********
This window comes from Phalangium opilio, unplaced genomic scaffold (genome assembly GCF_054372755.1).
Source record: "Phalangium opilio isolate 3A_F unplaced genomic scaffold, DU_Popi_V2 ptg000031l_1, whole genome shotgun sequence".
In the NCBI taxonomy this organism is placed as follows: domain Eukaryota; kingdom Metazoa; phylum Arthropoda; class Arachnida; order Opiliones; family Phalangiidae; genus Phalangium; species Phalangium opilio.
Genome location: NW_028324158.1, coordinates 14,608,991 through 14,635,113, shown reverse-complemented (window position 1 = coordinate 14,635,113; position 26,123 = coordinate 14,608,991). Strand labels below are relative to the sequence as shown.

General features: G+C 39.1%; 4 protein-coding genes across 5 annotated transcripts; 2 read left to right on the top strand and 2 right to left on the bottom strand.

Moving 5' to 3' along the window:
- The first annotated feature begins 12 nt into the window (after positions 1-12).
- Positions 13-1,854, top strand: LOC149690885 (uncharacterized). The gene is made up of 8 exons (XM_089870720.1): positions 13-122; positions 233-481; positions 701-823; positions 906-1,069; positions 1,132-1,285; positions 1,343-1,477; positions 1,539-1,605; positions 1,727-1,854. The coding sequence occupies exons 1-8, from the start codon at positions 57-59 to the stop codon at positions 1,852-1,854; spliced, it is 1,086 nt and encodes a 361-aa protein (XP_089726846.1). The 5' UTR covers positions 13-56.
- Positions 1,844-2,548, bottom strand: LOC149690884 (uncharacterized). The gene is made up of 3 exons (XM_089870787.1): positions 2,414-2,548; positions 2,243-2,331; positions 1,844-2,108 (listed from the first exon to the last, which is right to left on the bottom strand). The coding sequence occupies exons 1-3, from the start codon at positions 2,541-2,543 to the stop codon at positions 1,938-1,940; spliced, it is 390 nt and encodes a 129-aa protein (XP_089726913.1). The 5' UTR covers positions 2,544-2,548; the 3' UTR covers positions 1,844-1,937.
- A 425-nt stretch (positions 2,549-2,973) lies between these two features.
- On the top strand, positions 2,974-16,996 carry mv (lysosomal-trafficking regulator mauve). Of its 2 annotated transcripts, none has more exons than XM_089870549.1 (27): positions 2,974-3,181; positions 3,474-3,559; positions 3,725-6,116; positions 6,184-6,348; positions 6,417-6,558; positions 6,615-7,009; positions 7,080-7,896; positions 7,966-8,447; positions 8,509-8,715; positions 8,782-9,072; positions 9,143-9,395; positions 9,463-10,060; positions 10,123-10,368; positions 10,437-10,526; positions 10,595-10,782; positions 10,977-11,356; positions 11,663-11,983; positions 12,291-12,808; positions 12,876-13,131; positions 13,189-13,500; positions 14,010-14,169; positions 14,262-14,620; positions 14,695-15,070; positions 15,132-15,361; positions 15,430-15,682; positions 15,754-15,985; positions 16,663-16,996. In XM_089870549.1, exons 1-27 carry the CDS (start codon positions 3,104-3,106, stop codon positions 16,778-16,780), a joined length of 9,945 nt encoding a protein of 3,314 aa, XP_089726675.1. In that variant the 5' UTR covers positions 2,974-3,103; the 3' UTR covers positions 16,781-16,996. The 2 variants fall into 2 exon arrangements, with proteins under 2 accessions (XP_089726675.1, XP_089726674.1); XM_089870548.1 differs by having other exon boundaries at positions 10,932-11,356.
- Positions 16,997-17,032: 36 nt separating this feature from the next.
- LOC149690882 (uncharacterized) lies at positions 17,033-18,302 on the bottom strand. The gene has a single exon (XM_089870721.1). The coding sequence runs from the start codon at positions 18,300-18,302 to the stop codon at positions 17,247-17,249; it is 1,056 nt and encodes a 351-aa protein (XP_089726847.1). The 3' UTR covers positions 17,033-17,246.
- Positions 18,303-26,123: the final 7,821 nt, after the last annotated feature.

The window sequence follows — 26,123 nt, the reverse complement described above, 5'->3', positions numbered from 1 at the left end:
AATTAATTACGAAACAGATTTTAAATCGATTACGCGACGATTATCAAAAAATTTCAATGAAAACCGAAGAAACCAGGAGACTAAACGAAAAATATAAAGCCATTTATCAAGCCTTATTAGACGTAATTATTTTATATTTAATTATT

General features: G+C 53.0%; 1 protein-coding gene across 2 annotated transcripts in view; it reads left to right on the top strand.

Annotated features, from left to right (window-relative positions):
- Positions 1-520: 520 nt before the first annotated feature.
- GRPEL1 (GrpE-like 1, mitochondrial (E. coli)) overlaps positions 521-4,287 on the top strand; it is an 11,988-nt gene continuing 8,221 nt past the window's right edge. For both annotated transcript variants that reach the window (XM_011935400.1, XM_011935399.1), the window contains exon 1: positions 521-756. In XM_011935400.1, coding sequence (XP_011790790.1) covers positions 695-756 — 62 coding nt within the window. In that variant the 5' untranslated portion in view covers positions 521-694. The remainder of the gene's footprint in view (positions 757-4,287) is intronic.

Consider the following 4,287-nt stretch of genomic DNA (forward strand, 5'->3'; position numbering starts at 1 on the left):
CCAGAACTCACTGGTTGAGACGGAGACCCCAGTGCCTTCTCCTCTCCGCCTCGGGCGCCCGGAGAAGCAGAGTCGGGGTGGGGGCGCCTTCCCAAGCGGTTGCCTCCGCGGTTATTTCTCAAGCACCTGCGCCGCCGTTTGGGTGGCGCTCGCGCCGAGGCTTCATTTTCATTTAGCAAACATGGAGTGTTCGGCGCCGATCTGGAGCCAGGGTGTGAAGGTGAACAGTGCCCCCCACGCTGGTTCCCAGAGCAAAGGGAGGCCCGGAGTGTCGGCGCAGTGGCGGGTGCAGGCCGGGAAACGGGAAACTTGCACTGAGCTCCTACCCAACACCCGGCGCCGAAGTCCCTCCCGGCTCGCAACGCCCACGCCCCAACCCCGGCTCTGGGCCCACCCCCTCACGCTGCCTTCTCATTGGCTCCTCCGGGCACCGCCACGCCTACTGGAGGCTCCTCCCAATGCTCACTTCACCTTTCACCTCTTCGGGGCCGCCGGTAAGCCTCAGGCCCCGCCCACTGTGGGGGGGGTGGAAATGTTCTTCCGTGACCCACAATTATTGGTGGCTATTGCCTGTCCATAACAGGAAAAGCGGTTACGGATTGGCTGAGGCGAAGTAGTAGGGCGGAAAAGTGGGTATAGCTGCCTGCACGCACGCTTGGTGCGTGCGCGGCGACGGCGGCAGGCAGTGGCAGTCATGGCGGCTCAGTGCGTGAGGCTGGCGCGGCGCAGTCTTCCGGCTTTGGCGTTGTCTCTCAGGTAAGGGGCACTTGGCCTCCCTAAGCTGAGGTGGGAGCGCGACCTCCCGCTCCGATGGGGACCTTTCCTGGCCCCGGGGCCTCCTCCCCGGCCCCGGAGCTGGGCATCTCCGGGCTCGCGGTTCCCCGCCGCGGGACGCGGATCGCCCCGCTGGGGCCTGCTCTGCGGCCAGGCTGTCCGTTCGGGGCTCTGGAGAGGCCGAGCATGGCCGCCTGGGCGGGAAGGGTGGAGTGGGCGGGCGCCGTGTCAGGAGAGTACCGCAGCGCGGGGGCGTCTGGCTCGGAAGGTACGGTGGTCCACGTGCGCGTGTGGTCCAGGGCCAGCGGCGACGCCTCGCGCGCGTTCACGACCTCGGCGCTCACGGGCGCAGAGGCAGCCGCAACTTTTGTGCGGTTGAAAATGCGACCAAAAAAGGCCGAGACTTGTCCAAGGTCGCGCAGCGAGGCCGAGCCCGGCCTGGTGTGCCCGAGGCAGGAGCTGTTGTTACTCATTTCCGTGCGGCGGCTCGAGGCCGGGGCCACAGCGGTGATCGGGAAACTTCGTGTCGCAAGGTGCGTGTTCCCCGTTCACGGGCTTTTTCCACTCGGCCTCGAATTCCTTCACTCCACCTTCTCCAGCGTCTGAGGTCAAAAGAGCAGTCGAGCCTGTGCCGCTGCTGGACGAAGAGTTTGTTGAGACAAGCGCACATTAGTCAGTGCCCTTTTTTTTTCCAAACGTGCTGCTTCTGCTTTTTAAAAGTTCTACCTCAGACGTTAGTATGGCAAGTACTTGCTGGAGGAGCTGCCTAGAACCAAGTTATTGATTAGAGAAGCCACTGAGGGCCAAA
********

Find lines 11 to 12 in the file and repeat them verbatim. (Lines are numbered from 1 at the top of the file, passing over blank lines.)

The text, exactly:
- On the top strand, positions 2,974-16,996 carry mv (lysosomal-trafficking regulator mauve). Of its 2 annotated transcripts, none has more exons than XM_089870549.1 (27): positions 2,974-3,181; positions 3,474-3,559; positions 3,725-6,116; positions 6,184-6,348; positions 6,417-6,558; positions 6,615-7,009; positions 7,080-7,896; positions 7,966-8,447; positions 8,509-8,715; positions 8,782-9,072; positions 9,143-9,395; positions 9,463-10,060; positions 10,123-10,368; positions 10,437-10,526; positions 10,595-10,782; positions 10,977-11,356; positions 11,663-11,983; positions 12,291-12,808; positions 12,876-13,131; positions 13,189-13,500; positions 14,010-14,169; positions 14,262-14,620; positions 14,695-15,070; positions 15,132-15,361; positions 15,430-15,682; positions 15,754-15,985; positions 16,663-16,996. In XM_089870549.1, exons 1-27 carry the CDS (start codon positions 3,104-3,106, stop codon positions 16,778-16,780), a joined length of 9,945 nt encoding a protein of 3,314 aa, XP_089726675.1. In that variant the 5' UTR covers positions 2,974-3,103; the 3' UTR covers positions 16,781-16,996. The 2 variants fall into 2 exon arrangements, with proteins under 2 accessions (XP_089726675.1, XP_089726674.1); XM_089870548.1 differs by having other exon boundaries at positions 10,932-11,356.
- Positions 16,997-17,032: 36 nt separating this feature from the next.